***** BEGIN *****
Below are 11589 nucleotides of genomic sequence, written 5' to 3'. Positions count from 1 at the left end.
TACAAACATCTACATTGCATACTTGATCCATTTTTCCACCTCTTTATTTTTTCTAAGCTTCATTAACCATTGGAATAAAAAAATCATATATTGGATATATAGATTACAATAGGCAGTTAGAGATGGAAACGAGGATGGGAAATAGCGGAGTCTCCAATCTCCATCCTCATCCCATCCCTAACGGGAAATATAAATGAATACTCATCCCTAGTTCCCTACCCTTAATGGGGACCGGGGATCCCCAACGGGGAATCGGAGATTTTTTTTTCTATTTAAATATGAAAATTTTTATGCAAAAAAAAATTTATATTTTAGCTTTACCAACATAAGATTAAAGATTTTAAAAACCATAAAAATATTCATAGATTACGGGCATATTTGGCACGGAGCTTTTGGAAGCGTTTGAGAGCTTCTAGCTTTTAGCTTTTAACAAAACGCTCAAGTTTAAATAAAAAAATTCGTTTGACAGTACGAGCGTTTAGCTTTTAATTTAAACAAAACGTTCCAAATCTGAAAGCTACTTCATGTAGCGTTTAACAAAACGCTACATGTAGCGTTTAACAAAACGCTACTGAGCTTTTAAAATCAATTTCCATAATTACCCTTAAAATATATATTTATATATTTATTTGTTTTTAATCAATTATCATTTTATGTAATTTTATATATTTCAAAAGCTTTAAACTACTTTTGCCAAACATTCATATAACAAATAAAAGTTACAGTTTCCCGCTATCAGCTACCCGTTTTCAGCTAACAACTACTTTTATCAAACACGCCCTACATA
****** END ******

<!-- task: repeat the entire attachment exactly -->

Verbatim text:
Below are 11589 nucleotides of genomic sequence, written 5' to 3'. Positions count from 1 at the left end.
TACAAACATCTACATTGCATACTTGATCCATTTTTCCACCTCTTTATTTTTTCTAAGCTTCATTAACCATTGGAATAAAAAAATCATATATTGGATATATAGATTACAATAGGCAGTTAGAGATGGAAACGAGGATGGGAAATAGCGGAGTCTCCAATCTCCATCCTCATCCCATCCCTAACGGGAAATATAAATGAATACTCATCCCTAGTTCCCTACCCTTAATGGGGACCGGGGATCCCCAACGGGGAATCGGAGATTTTTTTTTCTATTTAAATATGAAAATTTTTATGCAAAAAAAAATTTATATTTTAGCTTTACCAACATAAGATTAAAGATTTTAAAAACCATAAAAATATTCATAGATTACGGGCATATTTGGCACGGAGCTTTTGGAAGCGTTTGAGAGCTTCTAGCTTTTAGCTTTTAACAAAACGCTCAAGTTTAAATAAAAAAATTCGTTTGACAGTACGAGCGTTTAGCTTTTAATTTAAACAAAACGTTCCAAATCTGAAAGCTACTTCATGTAGCGTTTAACAAAACGCTACATGTAGCGTTTAACAAAACGCTACTGAGCTTTTAAAATCAATTTCCATAATTACCCTTAAAATATATATTTATATATTTATTTGTTTTTAATCAATTATCATTTTATGTAATTTTATATATTTCAAAAGCTTTAAACTACTTTTGCCAAACATTCATATAACAAATAAAAGTTACAGTTTCCCGCTATCAGCTACCCGTTTTCAGCTAACAACTACTTTTATCAAACACGCCCTACATA